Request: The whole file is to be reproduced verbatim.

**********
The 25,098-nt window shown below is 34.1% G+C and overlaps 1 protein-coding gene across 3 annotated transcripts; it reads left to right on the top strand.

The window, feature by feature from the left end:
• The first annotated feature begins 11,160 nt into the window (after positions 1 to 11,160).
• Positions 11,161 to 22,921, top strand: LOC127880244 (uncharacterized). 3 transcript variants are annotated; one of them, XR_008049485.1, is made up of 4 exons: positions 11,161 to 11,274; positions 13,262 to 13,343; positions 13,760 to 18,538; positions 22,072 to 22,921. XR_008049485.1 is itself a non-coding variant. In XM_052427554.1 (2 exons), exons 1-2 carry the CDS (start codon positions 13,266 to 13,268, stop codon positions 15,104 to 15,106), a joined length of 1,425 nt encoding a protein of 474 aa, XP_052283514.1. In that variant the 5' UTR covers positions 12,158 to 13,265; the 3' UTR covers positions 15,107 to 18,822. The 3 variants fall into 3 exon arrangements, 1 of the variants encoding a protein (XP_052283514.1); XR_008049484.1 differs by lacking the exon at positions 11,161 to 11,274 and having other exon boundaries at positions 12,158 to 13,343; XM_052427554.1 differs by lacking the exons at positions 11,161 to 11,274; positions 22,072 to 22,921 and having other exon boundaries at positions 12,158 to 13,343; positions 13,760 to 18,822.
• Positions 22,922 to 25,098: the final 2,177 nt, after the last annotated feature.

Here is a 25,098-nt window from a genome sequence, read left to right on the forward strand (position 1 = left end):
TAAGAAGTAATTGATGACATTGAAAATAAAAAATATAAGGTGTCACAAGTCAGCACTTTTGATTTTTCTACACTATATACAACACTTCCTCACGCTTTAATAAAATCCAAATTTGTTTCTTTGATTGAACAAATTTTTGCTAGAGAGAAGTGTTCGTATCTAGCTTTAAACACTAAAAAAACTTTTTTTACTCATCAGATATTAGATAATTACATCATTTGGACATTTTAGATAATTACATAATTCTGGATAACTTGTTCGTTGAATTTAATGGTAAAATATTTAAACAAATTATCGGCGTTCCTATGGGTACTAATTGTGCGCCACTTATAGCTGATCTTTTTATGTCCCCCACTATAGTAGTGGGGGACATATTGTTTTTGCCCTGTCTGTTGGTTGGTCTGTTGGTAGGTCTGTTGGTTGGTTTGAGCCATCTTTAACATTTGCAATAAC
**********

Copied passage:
The 25,098-nt window shown below is 34.1% G+C and overlaps 1 protein-coding gene across 3 annotated transcripts; it reads left to right on the top strand.

The window, feature by feature from the left end:
• The first annotated feature begins 11,160 nt into the window (after positions 1 to 11,160).
• Positions 11,161 to 22,921, top strand: LOC127880244 (uncharacterized). 3 transcript variants are annotated; one of them, XR_008049485.1, is made up of 4 exons: positions 11,161 to 11,274; positions 13,262 to 13,343; positions 13,760 to 18,538; positions 22,072 to 22,921. XR_008049485.1 is itself a non-coding variant. In XM_052427554.1 (2 exons), exons 1-2 carry the CDS (start codon positions 13,266 to 13,268, stop codon positions 15,104 to 15,106), a joined length of 1,425 nt encoding a protein of 474 aa, XP_052283514.1. In that variant the 5' UTR covers positions 12,158 to 13,265; the 3' UTR covers positions 15,107 to 18,822. The 3 variants fall into 3 exon arrangements, 1 of the variants encoding a protein (XP_052283514.1); XR_008049484.1 differs by lacking the exon at positions 11,161 to 11,274 and having other exon boundaries at positions 12,158 to 13,343; XM_052427554.1 differs by lacking the exons at positions 11,161 to 11,274; positions 22,072 to 22,921 and having other exon boundaries at positions 12,158 to 13,343; positions 13,760 to 18,822.
• Positions 22,922 to 25,098: the final 2,177 nt, after the last annotated feature.

Here is a 25,098-nt window from a genome sequence, read left to right on the forward strand (position 1 = left end):
TAAGAAGTAATTGATGACATTGAAAATAAAAAATATAAGGTGTCACAAGTCAGCACTTTTGATTTTTCTACACTATATACAACACTTCCTCACGCTTTAATAAAATCCAAATTTGTTTCTTTGATTGAACAAATTTTTGCTAGAGAGAAGTGTTCGTATCTAGCTTTAAACACTAAAAAAACTTTTTTTACTCATCAGATATTAGATAATTACATCATTTGGACATTTTAGATAATTACATAATTCTGGATAACTTGTTCGTTGAATTTAATGGTAAAATATTTAAACAAATTATCGGCGTTCCTATGGGTACTAATTGTGCGCCACTTATAGCTGATCTTTTTATGTCCCCCACTATAGTAGTGGGGGACATATTGTTTTTGCCCTGTCTGTTGGTTGGTCTGTTGGTAGGTCTGTTGGTTGGTTTGAGCCATCTTTAACATTTGCAATAAC